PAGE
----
Design-time engine 162 represents one or more modules that enable generation of a workflow and/or its constituent elements. In one embodiment, design-time engine 162 includes modules necessary to provide a development environment in which a developer can generate actions, activities, context (business process or scenario) descriptions, templates, relationships (which may include RTP relationships), resource associations, etc. Such are considered the constituent elements of a workflow. Once developed or generated, these elements can be stored in one or more databases, represented as components 146 and templates 170, which are available to instantiate a workflow. In one embodiment, design-time engine 162 includes a workflow management environment as described herein. Thus, design-time engine 162 can lay out process components according to the flow of business, linking activities, resources, and people to a business scenario to generate or manage a workflow. Conversations or interactions can be provided as part of a design of a business process or as part of a management of a running process.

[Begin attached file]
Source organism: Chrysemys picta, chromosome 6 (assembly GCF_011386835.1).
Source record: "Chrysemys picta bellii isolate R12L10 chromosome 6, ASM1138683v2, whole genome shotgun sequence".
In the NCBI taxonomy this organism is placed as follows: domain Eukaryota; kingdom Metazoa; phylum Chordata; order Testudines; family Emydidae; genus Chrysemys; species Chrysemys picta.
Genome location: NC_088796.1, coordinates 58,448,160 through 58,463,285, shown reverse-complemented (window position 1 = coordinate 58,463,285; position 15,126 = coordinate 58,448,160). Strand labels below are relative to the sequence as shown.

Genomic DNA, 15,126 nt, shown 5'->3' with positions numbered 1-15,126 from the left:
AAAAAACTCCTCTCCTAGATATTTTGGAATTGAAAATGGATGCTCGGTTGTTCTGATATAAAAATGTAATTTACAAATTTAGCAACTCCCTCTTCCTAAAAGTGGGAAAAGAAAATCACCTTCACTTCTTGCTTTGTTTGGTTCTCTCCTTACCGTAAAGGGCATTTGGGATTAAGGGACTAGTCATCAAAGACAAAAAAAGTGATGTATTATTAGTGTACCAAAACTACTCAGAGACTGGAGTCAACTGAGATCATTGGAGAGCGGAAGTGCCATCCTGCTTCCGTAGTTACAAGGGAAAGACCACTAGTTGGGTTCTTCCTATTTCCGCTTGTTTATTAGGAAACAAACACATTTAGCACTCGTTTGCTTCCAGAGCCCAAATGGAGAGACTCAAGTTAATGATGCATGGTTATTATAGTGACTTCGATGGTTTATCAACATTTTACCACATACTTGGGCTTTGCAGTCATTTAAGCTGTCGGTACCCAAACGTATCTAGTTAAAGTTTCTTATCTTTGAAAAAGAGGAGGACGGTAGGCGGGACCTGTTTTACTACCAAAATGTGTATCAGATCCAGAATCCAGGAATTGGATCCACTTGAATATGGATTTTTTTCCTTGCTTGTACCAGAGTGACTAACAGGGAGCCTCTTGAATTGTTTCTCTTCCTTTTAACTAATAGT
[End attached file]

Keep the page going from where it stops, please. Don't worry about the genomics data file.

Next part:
Runtime engine 164 represents one or more modules that enable runtime generation of a workflow. Note that certain templates or components as defined in design-time may be defined based on a business role, rather than based on a specific person. At runtime, the system resolves such dynamic variables and assigns actual values to the dynamic template or generic values of the templates. Runtime engine 164 enables the system to create a workflow specific to a given situation or function, referred to as a business context. Runtime engine 164 either includes context engine 166 or works in conjunction with context engine 166 to determine the context of a workflow to be generated. Context engine 166 can determine the context via annotations such as metadata or system-level descriptions, or from other sources, as described above. In one embodiment, the context is determined from an input, such as a request, a document, etc. Context determiner 166 may be part of business logic 112, or have one or more components or interfaces in business logic 112 that enable context to be determined for office suite 124. Runtime engine 164 may be enabled by business logic 144 of backend system 140 and/or via business logic 112 of client device 110. Thus, business logic may include elements of a runtime engine necessary to receive workflow components and render them as a workflow.